Eventually, his love of the game combined with the lure of tickets, and Logan traveled to the golf course with a friend. But he had his day cut short when a tee shot from Sean O’Hair, one of his favorite players, struck him in the left temple at the 18th hole.
As emergency medical technicians hustled him to a nearby tent to be examined, Logan had no idea this would be the luckiest day of his life.
While checking him out for a concussion, a doctor inquired about a lump just below his throat and urged him to visit his family doctor to get it checked out. The lump turned out to be a malignant tumor on his thyroid. He underwent two surgeries less than six weeks after being struck by the ball.
Almost one year after it happened, Logan, who now is cancer-free, finally got to meet and shake hands Tuesday with O’Hair at Waynesborough Country Club, where O’Hair and fellow Tour player Hunter Mahan were giving a junior golf clinic.
“Sorry,” O’Hair said as the two men shook hands.
“Thank you,” Logan said, almost at the same time.
“We had a little battle on what to say,” said Logan, 25, of West Chester. “He hit me in the head and then helped me out with the cancer diagnosis. So that was pretty funny. He’s a really nice guy, glad to finally meet him.”
The 28-year-old O’Hair, who also lives in West Chester, called the whole episode “something cool to be involved with.
“You feel bad about hitting him, but yet you feel good that he found out about the cancer, found it early, and got it worked on,” he said. “It’s a cool experience.”
The Patriot Guard Riders is a diverse amalgamation of riders from across the nation. We have one thing in common besides motorcycles. We have an unwavering respect for those who risk their very lives for America’s freedom and security. If you share this respect, please join us.
We don’t care what you ride or if you ride, what your political views are,or whether you’re a hawk or a dove. It is not a requirement that you be a veteran. It doesn’t matter where your’e from or what your income is; you don’t even have to ride. The only prerequisite is RESPECT.
Our main mission is to attend the funeral services of fallen American heroes as invited guests of the family. Each mission we undertake has two basic objectives:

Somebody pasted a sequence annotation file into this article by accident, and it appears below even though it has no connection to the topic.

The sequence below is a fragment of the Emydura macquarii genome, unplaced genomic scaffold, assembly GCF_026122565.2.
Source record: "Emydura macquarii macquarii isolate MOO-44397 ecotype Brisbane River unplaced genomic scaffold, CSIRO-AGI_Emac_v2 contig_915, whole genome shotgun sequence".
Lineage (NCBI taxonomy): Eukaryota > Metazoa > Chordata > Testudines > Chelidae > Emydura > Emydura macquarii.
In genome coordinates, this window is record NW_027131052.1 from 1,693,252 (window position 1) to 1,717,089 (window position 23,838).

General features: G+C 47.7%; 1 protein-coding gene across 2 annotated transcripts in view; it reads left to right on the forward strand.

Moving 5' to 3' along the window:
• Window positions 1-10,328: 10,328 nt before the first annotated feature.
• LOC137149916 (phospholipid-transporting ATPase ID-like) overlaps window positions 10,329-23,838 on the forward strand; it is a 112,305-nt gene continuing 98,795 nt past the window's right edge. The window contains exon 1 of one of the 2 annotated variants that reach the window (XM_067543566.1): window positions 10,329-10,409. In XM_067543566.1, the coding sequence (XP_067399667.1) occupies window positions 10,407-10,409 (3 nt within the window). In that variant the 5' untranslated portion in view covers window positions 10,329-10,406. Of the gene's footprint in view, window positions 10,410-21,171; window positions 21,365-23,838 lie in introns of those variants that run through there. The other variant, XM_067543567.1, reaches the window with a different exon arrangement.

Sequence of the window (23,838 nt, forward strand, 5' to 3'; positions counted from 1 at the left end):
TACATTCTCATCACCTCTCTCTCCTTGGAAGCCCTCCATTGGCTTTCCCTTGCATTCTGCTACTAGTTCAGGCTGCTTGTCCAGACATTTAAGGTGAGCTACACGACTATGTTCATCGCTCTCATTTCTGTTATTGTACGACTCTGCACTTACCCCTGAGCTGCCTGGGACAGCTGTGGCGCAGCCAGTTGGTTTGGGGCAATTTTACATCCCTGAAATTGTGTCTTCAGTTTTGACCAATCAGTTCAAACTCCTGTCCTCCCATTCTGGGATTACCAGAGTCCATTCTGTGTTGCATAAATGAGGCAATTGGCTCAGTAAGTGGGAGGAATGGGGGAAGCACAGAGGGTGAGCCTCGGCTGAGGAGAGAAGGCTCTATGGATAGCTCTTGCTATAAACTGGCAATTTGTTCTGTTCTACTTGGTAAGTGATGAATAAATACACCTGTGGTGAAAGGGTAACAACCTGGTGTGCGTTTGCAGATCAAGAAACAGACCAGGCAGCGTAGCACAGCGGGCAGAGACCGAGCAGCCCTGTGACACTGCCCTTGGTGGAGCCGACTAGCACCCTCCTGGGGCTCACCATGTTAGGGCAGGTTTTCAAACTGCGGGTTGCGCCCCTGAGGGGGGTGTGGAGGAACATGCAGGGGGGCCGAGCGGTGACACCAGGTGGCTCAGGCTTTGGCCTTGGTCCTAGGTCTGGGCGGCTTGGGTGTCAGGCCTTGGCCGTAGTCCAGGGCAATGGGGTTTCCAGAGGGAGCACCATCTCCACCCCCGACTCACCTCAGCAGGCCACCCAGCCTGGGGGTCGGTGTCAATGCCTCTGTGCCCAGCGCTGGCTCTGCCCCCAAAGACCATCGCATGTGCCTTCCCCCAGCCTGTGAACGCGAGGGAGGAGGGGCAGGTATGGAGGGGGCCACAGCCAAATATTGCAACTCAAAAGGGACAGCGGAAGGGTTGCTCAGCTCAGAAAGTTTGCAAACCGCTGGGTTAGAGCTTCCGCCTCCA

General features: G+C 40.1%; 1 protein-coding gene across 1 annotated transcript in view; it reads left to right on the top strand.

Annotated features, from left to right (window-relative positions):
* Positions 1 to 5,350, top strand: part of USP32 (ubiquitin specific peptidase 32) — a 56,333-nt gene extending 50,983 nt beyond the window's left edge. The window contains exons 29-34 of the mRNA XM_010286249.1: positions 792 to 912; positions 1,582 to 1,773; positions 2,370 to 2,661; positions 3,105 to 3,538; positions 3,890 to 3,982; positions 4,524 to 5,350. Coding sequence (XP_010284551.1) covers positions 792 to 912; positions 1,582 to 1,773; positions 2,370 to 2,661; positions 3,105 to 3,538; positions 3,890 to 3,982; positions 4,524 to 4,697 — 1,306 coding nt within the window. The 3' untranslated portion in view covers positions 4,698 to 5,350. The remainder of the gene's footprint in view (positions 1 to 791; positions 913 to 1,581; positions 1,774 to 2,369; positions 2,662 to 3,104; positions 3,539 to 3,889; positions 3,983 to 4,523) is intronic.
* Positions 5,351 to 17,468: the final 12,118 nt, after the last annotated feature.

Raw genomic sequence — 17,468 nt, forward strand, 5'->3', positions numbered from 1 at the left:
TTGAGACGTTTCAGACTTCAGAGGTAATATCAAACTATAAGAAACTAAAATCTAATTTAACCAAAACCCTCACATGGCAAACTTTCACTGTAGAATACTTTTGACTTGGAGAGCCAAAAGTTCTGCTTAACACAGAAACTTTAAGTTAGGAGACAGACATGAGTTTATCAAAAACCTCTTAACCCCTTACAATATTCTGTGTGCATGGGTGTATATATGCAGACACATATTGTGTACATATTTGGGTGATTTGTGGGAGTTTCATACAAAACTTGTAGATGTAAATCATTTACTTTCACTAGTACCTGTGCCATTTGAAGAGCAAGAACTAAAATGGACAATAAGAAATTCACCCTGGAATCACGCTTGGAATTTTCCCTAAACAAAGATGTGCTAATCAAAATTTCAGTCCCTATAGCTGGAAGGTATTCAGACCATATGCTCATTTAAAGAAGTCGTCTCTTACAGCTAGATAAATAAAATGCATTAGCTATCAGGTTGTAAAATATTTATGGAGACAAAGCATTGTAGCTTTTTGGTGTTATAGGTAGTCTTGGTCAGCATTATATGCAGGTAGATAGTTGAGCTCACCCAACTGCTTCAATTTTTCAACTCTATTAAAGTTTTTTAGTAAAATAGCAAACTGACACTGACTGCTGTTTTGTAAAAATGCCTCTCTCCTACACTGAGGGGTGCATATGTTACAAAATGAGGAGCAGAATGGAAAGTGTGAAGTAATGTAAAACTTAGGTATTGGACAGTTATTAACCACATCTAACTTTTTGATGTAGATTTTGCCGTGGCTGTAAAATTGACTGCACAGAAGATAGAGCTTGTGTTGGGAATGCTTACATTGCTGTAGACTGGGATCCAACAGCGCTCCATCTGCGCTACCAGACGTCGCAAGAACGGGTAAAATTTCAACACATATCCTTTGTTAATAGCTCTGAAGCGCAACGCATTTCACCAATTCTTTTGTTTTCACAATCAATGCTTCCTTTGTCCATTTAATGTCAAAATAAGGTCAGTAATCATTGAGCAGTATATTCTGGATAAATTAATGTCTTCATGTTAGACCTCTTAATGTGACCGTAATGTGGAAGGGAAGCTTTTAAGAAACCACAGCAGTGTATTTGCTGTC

1. Show our sincere respect for our fallen heroes, their families, and their communities.
2. Shield the mourning family and their friends from interruptions created by any protestor or group of protestors.
We accomplish the latter through strictly legal and non-violent means.
To those of you serving and fighting for freedoms of others, at home and abroad, please know that we are backing you. We honor and support you with every mission we carry out, and we are praying for a safe return home for all.
Check out the Patriot Guard: www.patriotguard.org
Do you remember the Ford Thunderbird? Way back in the 1960’s when I was still in high school, I drove a 1959 Thunderbird. It was one sweet car. I used to call it my Thunderchicken. Okay,so I was young at the time. For my final project in my Flash Animation class a couple of semesters ago, I built a complete Flash website that was dedicated to the Ford Thunderbird. Check it out at http://www.danpolecheck.com/thunderbird. I hope you enjoy it.
I have a business meeting tonight for the Algoma CSOs. CSO stands for Community Service Officers. I have been a member for the last 6 years and it has been a very rewarding experience for me. We are presently looking for new members and would appreciate it if you check us out at: http://www.danpolecheck.com/cso.
Check out the new online Kewaunee County Tribute. It is updated every Wednesday, usually by noon, if I can get it done. If you want to check it out, you can find it at http://www.thekewauneecountytribute.com. Please leave any suggestions you have on my blog or adress them to the webmaster of the website.